By Molly Dunn
The life flight crew members explained many logistics and specifics about the helicopter and its capabilities to assist a patient. One crew member said that the helicopter crew could do CPR in the air and practically anything doctors can do in the intensive care unit or on an ambulance.
Many of these remarkable facts about life flight helicopters shocked members of the Medical Service Organization.
”They can carry a patient up to 350 pounds. [The helicopter] is so small, I couldn’t even imagine. He also said he fit a six-foot-five man in there,” Arlington junior Lynh Phan said.
After listening and asking questions, members sat in the cockpit, got closer looks at the equipment used on flight and interacted with the crew. The Waco Fire Department’s fire truck was also at the site for students to sit in and examine.
“I think just having a helicopter that’s kind of an ambulance at the same time come and land is pretty exciting,” organization president and Houston junior Corbin Goerlich said.
Medical Service Organization held this event specifically for its members to learn more about their field of study in the medical world.
“[Members] can get a hands-on experience to be able to interact with the life flight crew and the Waco Fire Department, to ask them questions, learn a little bit more about what they do specifically and see what kind of different tools are used in those different emergency situations that a lot of us in the Medical Service Organization do like to encounter,” Houston junior Tristan Hamner said.
Members of the Medical Servie Organization serve Baylor and Waco area through medical service.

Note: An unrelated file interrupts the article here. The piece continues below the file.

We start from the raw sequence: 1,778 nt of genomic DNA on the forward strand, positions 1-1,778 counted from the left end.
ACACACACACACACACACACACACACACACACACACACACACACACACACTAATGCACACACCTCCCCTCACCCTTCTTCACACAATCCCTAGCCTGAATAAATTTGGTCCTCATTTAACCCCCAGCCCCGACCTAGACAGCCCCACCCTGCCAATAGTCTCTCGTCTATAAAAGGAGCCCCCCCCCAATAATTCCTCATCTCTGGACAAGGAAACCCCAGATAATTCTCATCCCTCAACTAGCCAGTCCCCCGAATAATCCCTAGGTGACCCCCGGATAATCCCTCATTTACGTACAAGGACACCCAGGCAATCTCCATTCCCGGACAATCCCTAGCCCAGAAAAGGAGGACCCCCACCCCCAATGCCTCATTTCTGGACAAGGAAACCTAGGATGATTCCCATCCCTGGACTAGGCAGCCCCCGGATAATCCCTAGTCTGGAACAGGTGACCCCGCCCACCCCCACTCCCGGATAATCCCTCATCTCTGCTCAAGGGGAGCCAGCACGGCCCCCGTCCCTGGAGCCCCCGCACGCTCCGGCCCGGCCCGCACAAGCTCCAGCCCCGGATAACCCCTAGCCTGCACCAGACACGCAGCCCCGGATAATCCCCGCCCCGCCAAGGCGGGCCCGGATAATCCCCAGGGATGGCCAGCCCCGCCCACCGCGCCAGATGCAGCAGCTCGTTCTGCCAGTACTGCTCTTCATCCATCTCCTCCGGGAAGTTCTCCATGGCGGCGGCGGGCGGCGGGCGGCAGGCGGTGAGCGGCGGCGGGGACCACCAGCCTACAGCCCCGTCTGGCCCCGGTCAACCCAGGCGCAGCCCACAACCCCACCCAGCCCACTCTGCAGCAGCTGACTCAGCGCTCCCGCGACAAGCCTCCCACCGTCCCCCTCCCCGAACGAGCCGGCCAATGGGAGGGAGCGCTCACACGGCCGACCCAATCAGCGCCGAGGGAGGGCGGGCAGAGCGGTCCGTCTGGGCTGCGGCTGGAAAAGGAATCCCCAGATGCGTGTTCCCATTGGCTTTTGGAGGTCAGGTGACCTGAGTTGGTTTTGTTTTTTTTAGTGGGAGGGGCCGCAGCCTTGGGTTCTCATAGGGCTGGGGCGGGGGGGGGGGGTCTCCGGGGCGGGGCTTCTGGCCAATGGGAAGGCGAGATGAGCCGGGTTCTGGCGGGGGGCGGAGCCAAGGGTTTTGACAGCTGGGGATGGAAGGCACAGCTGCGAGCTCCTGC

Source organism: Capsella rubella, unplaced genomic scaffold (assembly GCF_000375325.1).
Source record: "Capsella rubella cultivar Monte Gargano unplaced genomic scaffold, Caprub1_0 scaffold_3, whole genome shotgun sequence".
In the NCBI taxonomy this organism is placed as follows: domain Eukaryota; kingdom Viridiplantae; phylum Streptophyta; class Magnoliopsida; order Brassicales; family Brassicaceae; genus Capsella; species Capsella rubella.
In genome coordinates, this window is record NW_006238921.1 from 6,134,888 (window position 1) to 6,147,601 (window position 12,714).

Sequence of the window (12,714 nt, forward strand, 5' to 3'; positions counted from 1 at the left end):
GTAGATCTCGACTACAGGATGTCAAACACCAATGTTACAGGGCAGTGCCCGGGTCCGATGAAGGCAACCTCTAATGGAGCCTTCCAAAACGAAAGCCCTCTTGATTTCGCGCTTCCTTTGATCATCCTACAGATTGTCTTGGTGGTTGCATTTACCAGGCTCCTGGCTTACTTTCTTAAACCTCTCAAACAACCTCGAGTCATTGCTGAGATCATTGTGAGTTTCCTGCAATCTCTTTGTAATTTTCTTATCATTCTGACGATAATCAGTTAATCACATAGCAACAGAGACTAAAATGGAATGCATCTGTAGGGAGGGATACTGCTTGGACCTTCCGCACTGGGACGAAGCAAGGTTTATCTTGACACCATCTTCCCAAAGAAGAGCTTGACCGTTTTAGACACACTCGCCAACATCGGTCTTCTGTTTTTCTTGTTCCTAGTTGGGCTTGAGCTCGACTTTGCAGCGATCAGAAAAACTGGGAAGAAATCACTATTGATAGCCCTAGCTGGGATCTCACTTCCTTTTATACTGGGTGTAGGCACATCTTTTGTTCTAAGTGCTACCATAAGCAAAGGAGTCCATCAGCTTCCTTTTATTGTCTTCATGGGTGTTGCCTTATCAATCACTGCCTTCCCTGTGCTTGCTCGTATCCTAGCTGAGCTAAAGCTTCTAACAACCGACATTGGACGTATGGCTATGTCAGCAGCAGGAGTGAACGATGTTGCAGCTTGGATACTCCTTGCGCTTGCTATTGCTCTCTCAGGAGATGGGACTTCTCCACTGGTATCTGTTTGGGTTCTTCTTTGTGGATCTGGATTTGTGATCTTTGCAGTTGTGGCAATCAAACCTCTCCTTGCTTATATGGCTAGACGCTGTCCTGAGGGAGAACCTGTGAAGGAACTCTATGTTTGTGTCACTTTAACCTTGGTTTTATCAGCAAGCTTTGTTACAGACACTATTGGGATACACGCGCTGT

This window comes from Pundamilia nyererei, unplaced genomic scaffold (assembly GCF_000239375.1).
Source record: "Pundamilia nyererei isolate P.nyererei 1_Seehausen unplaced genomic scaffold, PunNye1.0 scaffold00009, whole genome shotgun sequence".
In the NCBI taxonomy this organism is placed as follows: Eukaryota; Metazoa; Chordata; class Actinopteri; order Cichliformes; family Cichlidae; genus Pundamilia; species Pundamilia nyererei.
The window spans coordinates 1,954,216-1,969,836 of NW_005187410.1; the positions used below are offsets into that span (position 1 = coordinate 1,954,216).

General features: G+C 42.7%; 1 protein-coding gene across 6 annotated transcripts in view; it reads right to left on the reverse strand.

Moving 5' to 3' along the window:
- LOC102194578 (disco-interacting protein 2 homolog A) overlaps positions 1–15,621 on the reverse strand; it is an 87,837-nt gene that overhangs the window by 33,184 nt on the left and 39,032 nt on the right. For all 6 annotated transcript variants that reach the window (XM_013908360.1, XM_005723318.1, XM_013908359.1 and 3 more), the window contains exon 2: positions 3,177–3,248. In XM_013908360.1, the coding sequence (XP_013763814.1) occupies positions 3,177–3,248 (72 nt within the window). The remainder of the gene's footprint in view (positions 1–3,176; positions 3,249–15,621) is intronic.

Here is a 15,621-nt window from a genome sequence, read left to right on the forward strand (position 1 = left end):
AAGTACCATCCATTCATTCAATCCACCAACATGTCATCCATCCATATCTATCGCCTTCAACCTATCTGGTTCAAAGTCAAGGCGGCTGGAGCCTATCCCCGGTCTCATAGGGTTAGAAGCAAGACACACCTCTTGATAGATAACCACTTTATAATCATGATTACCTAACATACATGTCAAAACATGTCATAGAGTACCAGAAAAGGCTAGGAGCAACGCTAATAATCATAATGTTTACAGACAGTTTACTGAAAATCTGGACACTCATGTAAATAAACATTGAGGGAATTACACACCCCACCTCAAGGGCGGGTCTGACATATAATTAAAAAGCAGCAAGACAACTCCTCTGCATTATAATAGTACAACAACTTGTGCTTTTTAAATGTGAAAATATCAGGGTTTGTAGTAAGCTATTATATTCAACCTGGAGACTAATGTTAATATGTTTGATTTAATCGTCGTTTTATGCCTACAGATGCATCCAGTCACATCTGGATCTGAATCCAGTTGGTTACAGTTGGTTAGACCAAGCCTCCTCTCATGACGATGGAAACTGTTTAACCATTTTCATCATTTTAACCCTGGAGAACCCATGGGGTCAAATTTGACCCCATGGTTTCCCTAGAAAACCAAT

“We’re primarily a service organization for pre-health students, anyone going into the medical field,” said Goerlich. “We basically provide our members opportunities for service, opportunities for hands-on medical, both training and experience. We have guest speakers to keep them in tuned to the medical field.”
Having the life flight crew land at Baylor and talk with Medical Service Organization members allowed them to learn more about the medical field, said Denver sophomore Sara Buhrman, who serves as secretary to the officers of the organization.
“It’s really good experience for people who want to be future doctors and everything to come out here and see firsthand something that they could very well be involved with,” Buhrman said.
Not all members of the organization want to work as a life flight crew member, but many enjoyed listening to what the crew members had to say about their daily routines.
“I’m actually an EMT, so I had heard about this before but I have never actually seen it. It seemed like the job was pretty hard compared to a physician. I have a lot of respect for them,” said Houston senior Ngoc Mui, who serves as secretary to the members of the organization.
Students interested in joining the Baylor Medical Service Organization can send an email to baylorMSO@gmail.com and come to an interest meeting that will be held in the fall semester.